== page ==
Review: Detective Comics #1063

by James Attias
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“Gotham Nocturne: Overture” – Part two, and “The Coda” – Part two
Writers: Ram V and Simon Spurrier
Artists: Rafael Albuquerque and Dani
Color Artist: Dave Stewart
Letterers: Ariana Maher and Steve Wands
Review by James Attias

Detective Comics #1063 brings readers part two of Ram V’s Overture. We’ve heard the opening, and now we’re treated to the leitmotif of some of our main characters, and two is a key number in this issue as the story unfolds.


Hello there readers, I hope you’ve let your wine breathe and have dimmed the lights. The opening has set the tone. Now, the second act of this story begins to tantalize us with some exposition. This issue leads us a bit further down the music sheet to characters old and new, starting with a familiar pair of faces.

The way Gotham’s drawn in this story, so far, is like Victorian England; all street lights and fog, all of which really help to set the mood. Bruce Wayne walks into a bar in Gotham… no, this is not a joke. He wants to talk to an old friend, a now golden mask-wearing Harvey Dent. As I was reading these pages, I started thinking to myself when did Harvey Dent start wearing a Gold mask to cover his scarred side, and why does he look like the Phantom of the Opera? OH MY GOD! This is an opera, and that’s why he has that specific mask style. That was my exact train of thought. It may take me a second but I’ll find those hidden meanings.

Harvey and Bruce begin to converse about how Harvey used to run the Gotham underworld and Bruce used to own Gotham, they talk as if they’ve both fallen from grace, yet the way their lives have led to this, it feels more like progress. Sad, neither of them could see it.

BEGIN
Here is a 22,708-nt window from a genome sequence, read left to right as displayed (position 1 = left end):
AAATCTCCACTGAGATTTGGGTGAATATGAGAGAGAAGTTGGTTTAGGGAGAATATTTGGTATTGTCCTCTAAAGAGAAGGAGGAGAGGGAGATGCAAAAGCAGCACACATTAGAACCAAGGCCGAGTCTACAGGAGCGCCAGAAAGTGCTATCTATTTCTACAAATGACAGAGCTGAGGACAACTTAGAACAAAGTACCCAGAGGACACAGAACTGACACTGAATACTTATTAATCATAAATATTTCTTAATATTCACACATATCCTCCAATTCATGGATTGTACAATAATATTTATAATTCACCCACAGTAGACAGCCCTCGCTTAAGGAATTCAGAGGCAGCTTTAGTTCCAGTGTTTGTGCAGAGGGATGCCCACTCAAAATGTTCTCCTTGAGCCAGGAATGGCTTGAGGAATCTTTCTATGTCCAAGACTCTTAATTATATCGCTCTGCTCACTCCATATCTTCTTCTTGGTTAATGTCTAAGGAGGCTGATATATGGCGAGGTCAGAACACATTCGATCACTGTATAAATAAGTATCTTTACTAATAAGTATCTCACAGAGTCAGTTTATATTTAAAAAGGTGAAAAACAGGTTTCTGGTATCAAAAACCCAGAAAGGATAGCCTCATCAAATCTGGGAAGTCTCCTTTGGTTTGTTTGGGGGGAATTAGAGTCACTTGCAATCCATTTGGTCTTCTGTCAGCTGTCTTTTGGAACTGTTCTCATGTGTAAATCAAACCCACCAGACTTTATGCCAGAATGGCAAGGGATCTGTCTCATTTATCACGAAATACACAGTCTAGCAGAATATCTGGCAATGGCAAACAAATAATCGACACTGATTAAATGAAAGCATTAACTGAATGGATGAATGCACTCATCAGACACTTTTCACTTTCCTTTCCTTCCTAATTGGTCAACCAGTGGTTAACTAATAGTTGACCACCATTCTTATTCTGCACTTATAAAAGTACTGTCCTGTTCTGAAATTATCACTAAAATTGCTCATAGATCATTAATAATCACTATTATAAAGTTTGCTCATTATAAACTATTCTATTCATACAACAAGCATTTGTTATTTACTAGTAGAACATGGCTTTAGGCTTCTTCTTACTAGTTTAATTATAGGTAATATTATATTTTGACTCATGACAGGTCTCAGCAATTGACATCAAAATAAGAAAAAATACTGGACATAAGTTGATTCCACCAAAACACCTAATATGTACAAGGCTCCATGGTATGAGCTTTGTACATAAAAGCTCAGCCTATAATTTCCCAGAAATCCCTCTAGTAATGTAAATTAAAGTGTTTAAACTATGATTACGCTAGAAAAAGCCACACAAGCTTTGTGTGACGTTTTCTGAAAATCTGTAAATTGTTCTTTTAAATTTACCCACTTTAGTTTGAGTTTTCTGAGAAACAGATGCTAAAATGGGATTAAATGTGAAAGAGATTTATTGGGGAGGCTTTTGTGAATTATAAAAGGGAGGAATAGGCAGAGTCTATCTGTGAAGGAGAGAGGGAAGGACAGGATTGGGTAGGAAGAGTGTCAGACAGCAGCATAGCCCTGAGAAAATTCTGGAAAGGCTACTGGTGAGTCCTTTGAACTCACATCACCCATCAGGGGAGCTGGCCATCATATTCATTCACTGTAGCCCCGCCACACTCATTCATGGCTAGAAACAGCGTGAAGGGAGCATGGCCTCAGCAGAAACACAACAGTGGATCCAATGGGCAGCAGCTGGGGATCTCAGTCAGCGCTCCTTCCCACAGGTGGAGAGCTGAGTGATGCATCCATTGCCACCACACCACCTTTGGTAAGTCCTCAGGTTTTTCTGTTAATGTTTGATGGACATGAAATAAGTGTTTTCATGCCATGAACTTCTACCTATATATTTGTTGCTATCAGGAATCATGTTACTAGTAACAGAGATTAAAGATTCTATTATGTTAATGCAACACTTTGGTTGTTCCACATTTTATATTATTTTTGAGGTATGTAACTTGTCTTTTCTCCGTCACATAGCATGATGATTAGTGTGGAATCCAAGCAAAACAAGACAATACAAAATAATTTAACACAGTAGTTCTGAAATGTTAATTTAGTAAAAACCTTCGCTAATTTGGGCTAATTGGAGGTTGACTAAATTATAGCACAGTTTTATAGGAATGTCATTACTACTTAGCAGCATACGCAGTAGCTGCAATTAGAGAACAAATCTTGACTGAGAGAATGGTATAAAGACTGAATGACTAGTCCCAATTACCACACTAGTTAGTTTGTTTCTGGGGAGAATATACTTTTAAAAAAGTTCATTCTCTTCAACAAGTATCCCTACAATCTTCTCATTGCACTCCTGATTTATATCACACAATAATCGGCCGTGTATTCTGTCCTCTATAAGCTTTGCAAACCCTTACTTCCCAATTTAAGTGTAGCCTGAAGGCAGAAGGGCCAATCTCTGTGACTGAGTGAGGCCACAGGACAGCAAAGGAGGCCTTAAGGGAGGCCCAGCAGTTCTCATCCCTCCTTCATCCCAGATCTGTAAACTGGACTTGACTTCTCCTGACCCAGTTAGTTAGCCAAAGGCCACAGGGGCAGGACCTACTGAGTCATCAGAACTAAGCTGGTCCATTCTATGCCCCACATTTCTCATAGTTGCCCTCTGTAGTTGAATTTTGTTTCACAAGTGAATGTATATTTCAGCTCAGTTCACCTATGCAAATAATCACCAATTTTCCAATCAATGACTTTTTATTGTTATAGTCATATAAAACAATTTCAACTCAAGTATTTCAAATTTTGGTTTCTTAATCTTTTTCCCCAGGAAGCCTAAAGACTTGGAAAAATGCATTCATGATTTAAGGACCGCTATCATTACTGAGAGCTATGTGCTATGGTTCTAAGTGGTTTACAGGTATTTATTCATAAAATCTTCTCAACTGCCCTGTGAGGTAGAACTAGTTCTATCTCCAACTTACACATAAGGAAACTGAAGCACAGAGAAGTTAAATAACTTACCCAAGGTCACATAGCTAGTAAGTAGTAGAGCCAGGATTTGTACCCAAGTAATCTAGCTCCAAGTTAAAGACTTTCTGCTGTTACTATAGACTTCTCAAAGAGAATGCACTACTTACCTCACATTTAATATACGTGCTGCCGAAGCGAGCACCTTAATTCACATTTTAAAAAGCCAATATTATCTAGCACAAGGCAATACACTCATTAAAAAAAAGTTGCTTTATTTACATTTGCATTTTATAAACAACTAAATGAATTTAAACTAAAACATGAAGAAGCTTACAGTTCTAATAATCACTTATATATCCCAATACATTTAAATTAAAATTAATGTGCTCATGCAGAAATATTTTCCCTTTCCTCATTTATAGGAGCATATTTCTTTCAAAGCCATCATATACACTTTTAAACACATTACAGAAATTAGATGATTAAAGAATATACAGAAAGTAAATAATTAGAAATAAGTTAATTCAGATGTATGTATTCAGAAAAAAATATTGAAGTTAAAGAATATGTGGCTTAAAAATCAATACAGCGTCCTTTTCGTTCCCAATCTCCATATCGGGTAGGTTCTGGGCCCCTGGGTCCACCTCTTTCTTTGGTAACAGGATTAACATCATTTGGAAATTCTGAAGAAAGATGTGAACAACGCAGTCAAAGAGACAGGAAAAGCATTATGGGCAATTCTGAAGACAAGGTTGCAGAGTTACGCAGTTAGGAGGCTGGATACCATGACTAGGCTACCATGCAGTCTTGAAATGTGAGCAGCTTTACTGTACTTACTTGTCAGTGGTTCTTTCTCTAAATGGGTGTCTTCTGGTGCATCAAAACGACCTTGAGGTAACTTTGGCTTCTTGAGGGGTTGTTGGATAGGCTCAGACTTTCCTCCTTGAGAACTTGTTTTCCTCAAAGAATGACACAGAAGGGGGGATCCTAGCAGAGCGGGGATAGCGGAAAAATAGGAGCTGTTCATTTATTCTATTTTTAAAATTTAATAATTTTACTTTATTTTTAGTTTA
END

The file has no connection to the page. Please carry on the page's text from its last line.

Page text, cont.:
Dark Intriguing Tones

We’re also serenaded by some villain backstory as these new shadowy rogues do have ties to Gotham, although I think we’re still a ways off from understanding their true power and its origins. The writing from Ram V is consistently intriguing in style, and I enjoyed the art as well. The dark colors and smokey drawing both give Gotham a very gothic feel, which I’m liking at the moment, but I don’t want Gotham to get too victorian spooky. This is a modern, semi-functioning city during the day, let’s not forget that.

So far I only have one slight issue with this storyline, the dark ominous villain who’s teased in both issues of this story so far. We’ve met them before and seen Batman fight them before., so we know it takes a lot more than Batman gritting his teeth and punching them to win. I don’t want to give anything away, but I really hope they address why this character is still around and what happened when last we met them. Let’s see if any of that happens in the third act.

This Story Takes Place… After. No, Wait… Before

I really hope the fact that there was a note on the first page of the second story saying that it takes place before Joker #15 means that the editorial staff at DC comics avidly read my witty, hilarious, yet loveable reviews. Although in trying to appease the grumpy little nerd they have led him to ask “How?” How can this story take place before the final issue of the Joker’s solo series? It does stress me out a bit as that issue was a lot of storytelling, flashbacks, and “Hrmn”‘s from Batman.

The fact that Gordon’s on this wild ride adventure with a feral boy and Bullock P.I. does raise more questions. This story isn’t my favorite. The art style is not my preference, and the way Gordon’s being written just doesn’t sit that well with me. I hope the final part of this story ties up ALL these loose ends and lets us know when we are, where we stand, and what the heck is going on. (DC Editorial staff, Jim Lee, Mr. Warner Brothers, when you read this please know I love you and just want some clarity. I’m still a huge fan).


Detective Comics #1063 sheds light on some things and drowns Gotham in new shadows, with a larger impending threat incoming it is going to make Batman accept help to defeat what’s to come. Now, beverages and snacks will be served down the aisles during this brief intermission.

Images Courtesy of DC Entertainment

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